Court narrows attorney general candidates to 3

The Tennessee Supreme Court will invite three candidates for attorney general back for a second interview. The three finalists are Margaret L. Behm, a Nashville attorney; Robert E. Cooper Jr., Gov. Phil Bredesen's legal counsel; and Joseph E. (Jef) Feibelman, a Memphis attorney. Find out more about the three candidates at

http://www.tba2.org/tbatoday/news/2006/agfinalists_102306.html

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Howard H. Vogel
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Editor-in-Chief, TBALink

SUPREME COURT DISCRETIONARY APPEALS Grants & Denials List

Court: TSC

http://www.tba2.org/tba_files/TSC/2006/certlist_102306.pdf


JEAN FRAZER v. HORTON AUTOMATICS, A DIVISION OF OVERHEAD DOOR CORPORATION, ET AL.

Court: TCA

Attorneys:

Richard L. Duncan and Cary L. Bauer, Knoxville, Tennessee for the Appellant, Jean Frazer

W. Mitchell Cramer and Carrie S. O’Rear, Knoxville, Tennessee for the Appellee, Chattanooga Bone & Joint Surgeons, P.C.

Judge: SWINEY

Jean Frazer (“Plaintiff”) sued Horton Automatics, a Division of Overhead Door Corporation; Carolina Door Controls, Inc.; and Chattanooga Bone & Joint Surgeons, P.C. (“Chattanooga Bone & Joint”) regarding injuries Plaintiff received while attempting to enter Chattanooga Bone & Joint’s facility through an automatic sliding door. Chattanooga Bone & Joint filed a motion for summary judgment, which the Trial Court granted finding and holding that Chattanooga Bone & Joint “had no duty relative to the automatic doors.” The case is before us on interlocutory appeal. We vacate the grant of summary judgment to Chattanooga Bone & Joint and remand.

http://www.tba2.org/tba_files/TCA/2006/frazerj_102306.pdf


IAIN HISCOCK v. SUE E. HISCOCK

Court: TCA

Attorneys:

H. Wayne Grant, Steven W. Grant, Chattanooga, Tennessee, for the appellant, Iain R. Hiscock

Clinton H. Swafford, Winchester, Tennessee, for the appellee, Sue E. Hiscock

Judge: CAIN

Husband appeals the type and amount of alimony awarded to Wife after the termination of a twenty- seven year marriage. The decision of the trial court is affirmed as modified.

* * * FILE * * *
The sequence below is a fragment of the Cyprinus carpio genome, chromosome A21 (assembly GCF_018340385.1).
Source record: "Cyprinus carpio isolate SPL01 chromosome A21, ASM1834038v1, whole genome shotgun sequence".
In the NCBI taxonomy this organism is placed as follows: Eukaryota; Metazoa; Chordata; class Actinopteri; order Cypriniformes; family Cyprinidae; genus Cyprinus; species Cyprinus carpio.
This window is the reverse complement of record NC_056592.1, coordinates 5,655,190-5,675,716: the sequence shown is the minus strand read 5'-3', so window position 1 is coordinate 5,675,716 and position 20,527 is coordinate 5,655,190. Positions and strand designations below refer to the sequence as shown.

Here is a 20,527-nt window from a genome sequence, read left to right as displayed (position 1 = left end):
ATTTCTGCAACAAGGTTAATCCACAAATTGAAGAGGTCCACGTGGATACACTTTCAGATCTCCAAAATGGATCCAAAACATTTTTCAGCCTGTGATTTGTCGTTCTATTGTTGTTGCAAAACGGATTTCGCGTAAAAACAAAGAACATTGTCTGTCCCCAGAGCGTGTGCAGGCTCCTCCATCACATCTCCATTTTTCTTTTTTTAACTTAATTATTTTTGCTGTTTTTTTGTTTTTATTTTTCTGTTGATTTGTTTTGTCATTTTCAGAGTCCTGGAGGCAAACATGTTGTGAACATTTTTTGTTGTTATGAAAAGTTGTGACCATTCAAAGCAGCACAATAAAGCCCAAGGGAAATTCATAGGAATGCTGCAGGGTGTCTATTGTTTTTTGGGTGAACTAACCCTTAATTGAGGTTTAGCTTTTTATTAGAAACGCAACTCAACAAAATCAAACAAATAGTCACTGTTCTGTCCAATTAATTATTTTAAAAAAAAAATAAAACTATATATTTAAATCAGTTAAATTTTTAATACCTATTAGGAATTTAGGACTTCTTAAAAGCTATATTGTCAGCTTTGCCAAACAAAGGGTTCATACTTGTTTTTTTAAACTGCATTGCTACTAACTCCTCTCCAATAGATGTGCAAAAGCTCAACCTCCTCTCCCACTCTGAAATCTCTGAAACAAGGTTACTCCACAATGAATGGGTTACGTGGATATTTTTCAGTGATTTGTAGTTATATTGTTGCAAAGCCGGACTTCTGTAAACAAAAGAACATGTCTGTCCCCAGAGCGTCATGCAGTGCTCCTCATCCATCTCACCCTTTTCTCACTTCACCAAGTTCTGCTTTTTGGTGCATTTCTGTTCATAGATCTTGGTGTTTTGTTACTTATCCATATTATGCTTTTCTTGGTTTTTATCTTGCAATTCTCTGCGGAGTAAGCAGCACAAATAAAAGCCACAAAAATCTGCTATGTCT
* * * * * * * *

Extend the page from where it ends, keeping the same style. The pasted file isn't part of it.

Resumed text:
http://www.tba2.org/tba_files/TCA/2006/hiscocki_102306.pdf


JAMES PETERSON, ET AL. v. PUTNAM COUNTY, TENNESSEE

Court: TCA

Attorneys:

Henry D. Fincher, Cookeville, Tennessee, for the appellants, James Peterson and Winnie Peterson

Jeffrey G. Jones, Cookeville, Tennessee, for the appellee, Putnam County, Tennessee

Judge: SUSANO

Property owners, James Peterson and his wife, Winnie Peterson, brought this action against Putnam County, alleging claims for inverse condemnation, temporary nuisance, and violations of the Tennessee Governmental Tort Liability Act (“the GTLA”). The trial court granted the county summary judgment, finding, inter alia, (1) that the plaintiffs’ proper remedy was a claim for inverse condemnation, rather than a claim for nuisance; (2) that the plaintiffs’ inverse condemnation claim was barred by the statute of limitations; and (3) that the GTLA claim fails because the plaintiffs do not fall within the protected class of persons. The plaintiffs appeal. We affirm.

http://www.tba2.org/tba_files/TCA/2006/petersonj_102306.pdf


STATE OF TENNESSEE v. THURMAN RANDOLPH

Court: TCCA

Attorneys:

Jeff Mueller, Jackson, Tennessee, for the appellant, Thurman Randolph

Paul G. Summers, Attorney General and Reporter; Sophia S. Lee, Assistant Attorney General;Jerry Woodall, District Attorney General; and Shaun A. Brown, Assistant District Attorney General, for the appellee, State of Tennessee

Judge: SMITH